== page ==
Australians are facing a “ticking economic time bomb” as house prices continue to rise and interest rates are expected to rise in the coming years.
According to a new report from the University of New South Wales, Australia’s household debt has more than doubled over the last 30 years.
In 1990, household debt accounted for 70% of Australia’s Gross Domestic Product (or GDP). By 2020, that figure would have risen to 185% of GDP.
The report, titled Housing: Taming the Economy’s Elephant, urged the Reserve Bank of Australia (RBA) and a Royal Commission to ensure that younger Australians are not burdened by housing costs.
“Australia’s housing policy has exacerbated income and wealth inequality and wreaked havoc on the economy. This is a significant drag on productivity and distorts Australia’s capital investment patterns,” said Professor Duncan Maclennan, the report’s lead author.
“The recent surge in house prices has created a new and troubling dynamic. Price inflation has returned to greater cities and is now affecting regional Australia. This is partly because of the pandemic-driven work-from-home revolution, but also because so many younger Australians can no longer afford the lifestyle they desire as homeowners in the larger cities.”
Australia’s house prices increased 10% in the year to April 2021 and are expected to increase between 10% and 14% in the coming year.
When taken together, Australia’s current housing stock is estimated to be worth $8.1 trillion.
Professor Maclennan stated that market regulators are largely ignoring the real-world consequences of exploding property prices on Australians’ day-to-day movements.
“Policymakers must place a higher premium on the economic consequences of housing market distortions. The Commonwealth Government’s policies are increasing inflationary pressures, and the RBA has effectively absolved itself of responsibility for house prices by arguing that higher prices are beneficial to the economy,” Professor Maclennan said.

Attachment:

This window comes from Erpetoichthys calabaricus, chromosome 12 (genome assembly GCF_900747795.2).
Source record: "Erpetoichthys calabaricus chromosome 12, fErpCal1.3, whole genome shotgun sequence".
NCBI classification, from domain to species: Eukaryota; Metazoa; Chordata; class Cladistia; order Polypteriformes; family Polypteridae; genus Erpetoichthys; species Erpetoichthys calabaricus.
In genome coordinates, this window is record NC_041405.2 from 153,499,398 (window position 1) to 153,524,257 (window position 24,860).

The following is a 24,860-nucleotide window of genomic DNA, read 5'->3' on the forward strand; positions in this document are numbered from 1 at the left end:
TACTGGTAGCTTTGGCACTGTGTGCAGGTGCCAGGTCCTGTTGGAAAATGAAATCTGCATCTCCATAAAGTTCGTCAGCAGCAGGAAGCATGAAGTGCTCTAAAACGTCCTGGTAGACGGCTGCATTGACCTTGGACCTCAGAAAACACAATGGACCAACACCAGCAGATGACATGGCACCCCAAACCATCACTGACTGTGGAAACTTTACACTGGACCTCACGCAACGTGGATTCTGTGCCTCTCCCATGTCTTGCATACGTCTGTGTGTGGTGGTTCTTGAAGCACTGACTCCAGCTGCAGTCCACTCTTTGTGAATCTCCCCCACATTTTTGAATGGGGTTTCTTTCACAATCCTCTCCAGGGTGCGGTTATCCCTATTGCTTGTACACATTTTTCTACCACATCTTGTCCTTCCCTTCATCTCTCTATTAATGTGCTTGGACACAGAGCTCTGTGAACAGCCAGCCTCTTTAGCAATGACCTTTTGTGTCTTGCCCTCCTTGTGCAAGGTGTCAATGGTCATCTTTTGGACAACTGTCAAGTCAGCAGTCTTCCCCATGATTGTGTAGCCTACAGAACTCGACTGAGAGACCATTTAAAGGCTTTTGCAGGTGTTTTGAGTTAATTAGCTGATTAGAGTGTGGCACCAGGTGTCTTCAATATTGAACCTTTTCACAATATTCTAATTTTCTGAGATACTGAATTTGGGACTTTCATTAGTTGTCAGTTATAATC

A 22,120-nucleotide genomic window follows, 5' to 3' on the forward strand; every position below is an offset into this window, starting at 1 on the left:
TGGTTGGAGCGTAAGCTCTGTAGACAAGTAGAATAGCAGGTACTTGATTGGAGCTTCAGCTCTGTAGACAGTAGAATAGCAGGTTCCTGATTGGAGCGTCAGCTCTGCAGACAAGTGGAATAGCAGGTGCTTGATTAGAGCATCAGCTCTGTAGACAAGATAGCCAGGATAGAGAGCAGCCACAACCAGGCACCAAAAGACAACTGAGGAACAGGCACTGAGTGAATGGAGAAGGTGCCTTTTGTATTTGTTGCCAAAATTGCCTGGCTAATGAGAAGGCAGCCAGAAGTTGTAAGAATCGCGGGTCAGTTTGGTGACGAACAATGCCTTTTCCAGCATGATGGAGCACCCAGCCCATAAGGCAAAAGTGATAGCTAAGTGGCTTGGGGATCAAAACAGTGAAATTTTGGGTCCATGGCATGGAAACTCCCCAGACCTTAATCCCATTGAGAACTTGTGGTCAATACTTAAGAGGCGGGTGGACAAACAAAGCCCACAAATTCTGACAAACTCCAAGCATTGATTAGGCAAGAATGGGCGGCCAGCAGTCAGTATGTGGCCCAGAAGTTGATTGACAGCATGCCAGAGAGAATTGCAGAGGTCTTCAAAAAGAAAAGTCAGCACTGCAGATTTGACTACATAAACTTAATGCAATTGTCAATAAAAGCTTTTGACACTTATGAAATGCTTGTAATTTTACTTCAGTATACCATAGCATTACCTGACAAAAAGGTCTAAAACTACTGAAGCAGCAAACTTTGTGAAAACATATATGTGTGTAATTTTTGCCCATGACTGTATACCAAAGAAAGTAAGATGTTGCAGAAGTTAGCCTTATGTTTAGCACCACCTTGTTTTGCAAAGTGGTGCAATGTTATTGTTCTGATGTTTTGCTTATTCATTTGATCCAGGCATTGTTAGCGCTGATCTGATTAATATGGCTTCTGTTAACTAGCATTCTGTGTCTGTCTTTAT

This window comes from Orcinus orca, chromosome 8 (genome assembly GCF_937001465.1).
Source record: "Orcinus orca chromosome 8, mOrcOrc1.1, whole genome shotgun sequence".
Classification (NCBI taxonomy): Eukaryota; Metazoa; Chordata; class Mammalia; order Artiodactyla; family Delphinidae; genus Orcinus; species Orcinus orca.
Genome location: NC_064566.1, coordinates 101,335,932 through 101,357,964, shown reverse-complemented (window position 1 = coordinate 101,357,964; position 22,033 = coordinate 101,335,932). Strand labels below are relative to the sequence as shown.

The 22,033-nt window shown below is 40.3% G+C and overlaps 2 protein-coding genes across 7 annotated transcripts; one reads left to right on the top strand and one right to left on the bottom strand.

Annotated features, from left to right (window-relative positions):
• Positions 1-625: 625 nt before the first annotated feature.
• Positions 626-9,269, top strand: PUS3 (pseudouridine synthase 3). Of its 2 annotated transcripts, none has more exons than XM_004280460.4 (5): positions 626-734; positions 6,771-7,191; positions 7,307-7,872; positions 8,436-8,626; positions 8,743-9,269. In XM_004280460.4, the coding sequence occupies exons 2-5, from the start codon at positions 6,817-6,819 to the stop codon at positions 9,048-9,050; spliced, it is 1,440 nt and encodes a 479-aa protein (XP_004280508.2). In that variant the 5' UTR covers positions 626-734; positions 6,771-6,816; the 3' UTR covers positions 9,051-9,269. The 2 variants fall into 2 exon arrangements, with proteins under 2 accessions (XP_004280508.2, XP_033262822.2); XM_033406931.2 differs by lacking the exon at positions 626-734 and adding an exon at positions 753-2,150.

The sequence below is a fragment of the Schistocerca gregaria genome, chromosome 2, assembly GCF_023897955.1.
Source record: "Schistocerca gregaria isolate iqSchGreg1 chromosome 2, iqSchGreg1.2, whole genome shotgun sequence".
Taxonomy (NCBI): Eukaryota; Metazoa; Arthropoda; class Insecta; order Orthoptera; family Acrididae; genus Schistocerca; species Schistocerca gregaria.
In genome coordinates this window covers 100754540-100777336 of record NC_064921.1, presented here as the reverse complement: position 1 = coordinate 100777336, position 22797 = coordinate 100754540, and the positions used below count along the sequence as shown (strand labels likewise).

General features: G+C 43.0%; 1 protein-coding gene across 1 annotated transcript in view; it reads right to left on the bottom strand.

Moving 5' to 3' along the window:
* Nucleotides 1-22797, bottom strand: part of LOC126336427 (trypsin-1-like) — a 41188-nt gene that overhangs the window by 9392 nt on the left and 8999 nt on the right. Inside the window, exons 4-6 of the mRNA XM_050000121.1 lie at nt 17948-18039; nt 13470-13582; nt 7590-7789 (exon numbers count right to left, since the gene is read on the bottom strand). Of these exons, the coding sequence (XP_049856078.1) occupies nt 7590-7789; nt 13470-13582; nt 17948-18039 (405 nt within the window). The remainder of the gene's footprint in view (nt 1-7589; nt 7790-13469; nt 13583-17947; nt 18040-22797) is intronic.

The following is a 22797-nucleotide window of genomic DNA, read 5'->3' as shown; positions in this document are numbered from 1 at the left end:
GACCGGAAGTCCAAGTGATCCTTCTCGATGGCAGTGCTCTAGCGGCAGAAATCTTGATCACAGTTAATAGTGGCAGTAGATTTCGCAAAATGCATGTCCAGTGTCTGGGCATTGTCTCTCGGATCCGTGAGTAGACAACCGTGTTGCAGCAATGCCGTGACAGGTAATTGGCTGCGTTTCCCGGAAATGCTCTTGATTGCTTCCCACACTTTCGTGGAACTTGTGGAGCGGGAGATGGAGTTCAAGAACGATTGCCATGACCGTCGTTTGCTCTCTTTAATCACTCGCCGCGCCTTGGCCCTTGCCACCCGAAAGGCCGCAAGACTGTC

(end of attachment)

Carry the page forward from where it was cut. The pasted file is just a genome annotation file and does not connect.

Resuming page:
“However, as people pay more and more for rent and mortgage servicing, they have less and less money to spend on other goods and services.”
The RBA’s responsibilities should be expanded to include the maintenance of a more stable and rational housing market.
Australia’s interest rates are currently at a record low of 0.1 per cent. In February 2020 – just before the virus’s true impact was known – Australia’s official cash rate was 0.75 per cent.
Professor Maclennan stated that while housing supply remains “sluggish,” states must do more to assist younger Australians in entering the market without incurring excessive debt.
“Short political horizons and cross-border and cross-sector blame games will do nothing to assist younger and poorer Australians,” Professor Maclennan stated.
“The magnitude and complexity of the problem necessitate the establishment of a Royal Commission to examine how to defuse the time bomb and create a more effective and equitable market for all Australians.”
Housing economist Saul Eslake explained that rising house prices are not a reaction to COVID developments but rather a result of the way Australia’s property market is structured.
“Recently soaring house prices are alarming the media, as they are pricing more young people out of the market. However, this is not a short-term or cyclical issue. “This is a structural issue that has been growing for decades,” Mr Eslake explained.
“And it is a problem that will not be solved by policy initiatives that merely tweak the edges. “
It has been amply demonstrated that governments must withdraw from policies that serve primarily, or exclusively, to inflate housing demand and instead pursue policies that increase housing supply.”